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Form 17

Date Added 23/05/2017

Q: My friend and I were struggling to get onto the property market, so we decided to buy a property together. I paid 75% of the deposit and mortgage whilst my co-buyer pays 25%. We have lived in the house for several years, though have now decided to both go our separate ways. We have decided to rent the house out and we have been told we need to complete a form 17 for the HMRC.
Is this correct?

A: In a nut shell no! Basically when you purchased your house you could have done this in one of two ways. Either holding your beneficial interest as Joint Tenants or Tenants in Common. The difference between the two is that the former you are deemed to own the property in equal shares 50/50. Should one party die then the other share will automatically transfer to the other party even if a deceased Will states otherwise and the proportion of deposit initially paid or monthly contributions differ. With the latter the ownership is held in a fixed percentage which may not necessarily be 50/50. So in your case I would assume that the house is held 75 / 25. This means that if either party wishes to dispose of their share then they are entitled to sell or dispose in say a Will their share of the property. I would suggest that you check what you have as most sharers typically would hold their interest in the latter and most married / civil partnerships in the former. Though this is not always the case.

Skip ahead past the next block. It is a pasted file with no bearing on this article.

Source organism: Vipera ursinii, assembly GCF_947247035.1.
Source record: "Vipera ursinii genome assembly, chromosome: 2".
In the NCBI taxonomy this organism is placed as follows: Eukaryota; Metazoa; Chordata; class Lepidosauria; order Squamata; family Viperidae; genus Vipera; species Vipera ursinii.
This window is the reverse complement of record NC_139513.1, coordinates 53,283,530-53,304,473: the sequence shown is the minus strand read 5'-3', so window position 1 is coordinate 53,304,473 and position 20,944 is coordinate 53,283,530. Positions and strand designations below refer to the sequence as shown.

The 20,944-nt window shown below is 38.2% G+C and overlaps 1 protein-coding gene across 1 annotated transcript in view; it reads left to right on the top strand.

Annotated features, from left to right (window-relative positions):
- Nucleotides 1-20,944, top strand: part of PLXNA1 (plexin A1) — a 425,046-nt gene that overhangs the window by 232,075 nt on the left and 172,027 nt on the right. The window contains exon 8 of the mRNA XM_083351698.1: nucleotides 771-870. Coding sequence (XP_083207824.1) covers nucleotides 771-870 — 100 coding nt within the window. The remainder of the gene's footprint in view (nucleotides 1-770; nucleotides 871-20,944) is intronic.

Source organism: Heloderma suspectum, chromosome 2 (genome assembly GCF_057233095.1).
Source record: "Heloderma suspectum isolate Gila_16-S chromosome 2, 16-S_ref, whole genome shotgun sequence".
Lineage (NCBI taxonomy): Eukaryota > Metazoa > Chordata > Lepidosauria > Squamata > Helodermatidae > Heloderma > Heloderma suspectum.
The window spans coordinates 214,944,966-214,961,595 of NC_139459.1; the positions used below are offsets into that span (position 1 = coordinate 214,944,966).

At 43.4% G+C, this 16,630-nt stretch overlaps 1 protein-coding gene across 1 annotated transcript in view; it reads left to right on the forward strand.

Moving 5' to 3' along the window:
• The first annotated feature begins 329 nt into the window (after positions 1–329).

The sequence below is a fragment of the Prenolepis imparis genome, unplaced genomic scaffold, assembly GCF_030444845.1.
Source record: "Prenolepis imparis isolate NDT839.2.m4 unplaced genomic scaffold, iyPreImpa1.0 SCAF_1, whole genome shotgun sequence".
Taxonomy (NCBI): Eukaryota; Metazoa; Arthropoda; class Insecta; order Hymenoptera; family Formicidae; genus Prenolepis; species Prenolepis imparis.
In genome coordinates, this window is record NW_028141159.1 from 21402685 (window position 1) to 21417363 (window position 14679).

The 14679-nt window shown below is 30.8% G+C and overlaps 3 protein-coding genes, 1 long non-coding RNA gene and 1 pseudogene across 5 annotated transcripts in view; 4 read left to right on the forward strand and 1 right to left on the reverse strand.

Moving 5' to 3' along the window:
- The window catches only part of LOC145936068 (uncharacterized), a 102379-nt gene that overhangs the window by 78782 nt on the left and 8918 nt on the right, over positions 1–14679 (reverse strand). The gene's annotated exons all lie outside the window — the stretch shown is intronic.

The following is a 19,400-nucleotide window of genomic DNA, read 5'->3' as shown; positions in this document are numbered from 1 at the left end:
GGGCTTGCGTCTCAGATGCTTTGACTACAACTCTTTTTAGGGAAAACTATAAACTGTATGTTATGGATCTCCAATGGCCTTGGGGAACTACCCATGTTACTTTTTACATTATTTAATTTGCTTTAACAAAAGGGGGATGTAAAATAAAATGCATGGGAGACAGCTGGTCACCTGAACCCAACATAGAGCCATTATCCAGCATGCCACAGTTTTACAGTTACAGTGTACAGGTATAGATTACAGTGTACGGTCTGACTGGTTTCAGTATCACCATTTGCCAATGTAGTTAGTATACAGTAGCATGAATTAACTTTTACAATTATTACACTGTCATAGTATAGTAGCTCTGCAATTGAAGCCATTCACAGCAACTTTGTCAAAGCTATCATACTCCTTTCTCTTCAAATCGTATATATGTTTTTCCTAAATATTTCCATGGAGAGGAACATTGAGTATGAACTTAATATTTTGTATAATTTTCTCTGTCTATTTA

Form 17 is a legal document which only applied to ‘tenants in common` like what you probably have, though the big difference is that it only applied to married couples / civil partnerships. By default (S836 Income Tax Act 2007) any rental income received is taxed for married / civil partnerships 50:50 irrespective of the percentages held unless you complete Form 17 and submit this to the HMRC.
The form needs signing by both parties and applied only whilst they live together. The proportions held by each party are not listed within the title deeds and is detailed via a ‘declaration of trust` document which is then registered with Land Registry. I would assume that this is what you probably completed when you purchased the house in your 75:25 share.
Some married / civil partnership couples may prefer buying via a tenants in common and completing a declaration of trust together with form 17. The advantage of this is that form 17 can be changed as many times as they wish and owners who keep slipping in and out of the higher/lower tax brackets can find it more beneficial to allow a lower or non-earning owner to utilise their tax codes more efficiently to reduce both parties` tax liabilities. As you are not married, or if married / civil partnership not living together then Form 17 is not required.

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